The watch in question; a Rolex Day-Date automatic reference 1831 with Khanjar dial and housed within a solid platinum case. Interestingly the case is not the standard Day-Date Oyster, but in fact shares the same design as the automatic 1530, 1630 and Oysterquartz references. These watches are known, and indeed have appeared at auction in the past achieving fantastic results. However at this time, all known examples being individually numbered on the case back, it was suggested that these were in fact limited to only 8 pieces. The present lot however, its case number serially coinciding with its predecessors, is individually numbered No. 9 - in the same manner as the previously known examples.
This example may also represent a departure from current understanding that the series was produced by Rolex at the request of the Shah of Iran. These watches, one through eight, feature stellar dials; so how, then, does the watch above come to bear the emblem of the Sultanate of Oman? This is a question particularly difficult to answer and perhaps may remain a mystery. However through the current owner Sotheby’s has learnt that the watch may have been gifted in the late 70s by Sultan Qaboos bin Saïd of Oman to the first Premier of Djibouti upon gaining its independence from France. The watch was then gifted by Premier Assan Gouled to the family of the present owner.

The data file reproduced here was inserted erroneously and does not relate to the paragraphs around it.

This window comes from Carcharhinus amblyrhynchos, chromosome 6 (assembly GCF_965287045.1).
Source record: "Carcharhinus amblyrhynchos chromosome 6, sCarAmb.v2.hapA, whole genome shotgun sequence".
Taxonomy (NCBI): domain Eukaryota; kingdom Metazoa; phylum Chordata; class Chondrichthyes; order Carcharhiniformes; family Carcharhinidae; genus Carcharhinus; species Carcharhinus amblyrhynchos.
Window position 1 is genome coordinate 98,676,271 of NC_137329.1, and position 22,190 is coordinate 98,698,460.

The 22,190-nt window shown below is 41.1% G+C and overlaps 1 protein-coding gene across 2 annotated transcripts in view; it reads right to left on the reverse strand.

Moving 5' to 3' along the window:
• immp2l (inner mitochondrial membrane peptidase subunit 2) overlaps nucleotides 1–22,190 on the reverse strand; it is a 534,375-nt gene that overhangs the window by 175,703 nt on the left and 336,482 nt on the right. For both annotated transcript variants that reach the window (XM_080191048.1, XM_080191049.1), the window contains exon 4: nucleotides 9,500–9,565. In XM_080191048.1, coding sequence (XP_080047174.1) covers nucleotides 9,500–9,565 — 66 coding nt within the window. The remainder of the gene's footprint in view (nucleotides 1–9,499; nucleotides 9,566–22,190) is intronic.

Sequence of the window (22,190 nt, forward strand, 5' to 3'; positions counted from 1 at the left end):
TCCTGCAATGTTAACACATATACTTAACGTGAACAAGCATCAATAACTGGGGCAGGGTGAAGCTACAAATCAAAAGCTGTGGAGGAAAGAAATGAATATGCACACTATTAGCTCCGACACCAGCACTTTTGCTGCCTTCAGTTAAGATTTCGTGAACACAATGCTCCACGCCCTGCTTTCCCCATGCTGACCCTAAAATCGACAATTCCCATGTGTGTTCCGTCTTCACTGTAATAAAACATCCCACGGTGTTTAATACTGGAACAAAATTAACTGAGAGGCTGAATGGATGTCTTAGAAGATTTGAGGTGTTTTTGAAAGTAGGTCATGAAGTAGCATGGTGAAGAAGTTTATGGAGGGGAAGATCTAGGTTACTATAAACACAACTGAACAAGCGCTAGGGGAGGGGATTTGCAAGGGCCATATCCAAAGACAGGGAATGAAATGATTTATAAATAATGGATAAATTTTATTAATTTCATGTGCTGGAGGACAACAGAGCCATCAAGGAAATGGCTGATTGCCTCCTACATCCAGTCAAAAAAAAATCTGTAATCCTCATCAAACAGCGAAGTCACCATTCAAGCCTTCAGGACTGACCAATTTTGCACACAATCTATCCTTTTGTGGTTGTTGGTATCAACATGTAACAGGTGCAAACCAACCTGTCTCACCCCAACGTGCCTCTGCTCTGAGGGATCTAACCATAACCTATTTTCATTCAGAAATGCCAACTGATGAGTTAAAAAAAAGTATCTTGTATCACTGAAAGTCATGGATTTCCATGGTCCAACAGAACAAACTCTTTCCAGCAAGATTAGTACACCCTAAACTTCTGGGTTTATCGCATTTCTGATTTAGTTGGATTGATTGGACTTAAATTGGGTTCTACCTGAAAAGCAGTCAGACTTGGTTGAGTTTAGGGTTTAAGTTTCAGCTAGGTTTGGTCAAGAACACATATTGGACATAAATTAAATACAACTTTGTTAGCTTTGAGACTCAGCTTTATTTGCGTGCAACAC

It has become clear also that the Platinum bracelet was unfortunately sold at some point in the watch’s history. However for the new owner of this exceptional timepiece Sotheby’s has especially commissioned the production of stainless steel end links, now fitted, allowing the watch to be worn on a leather strap.
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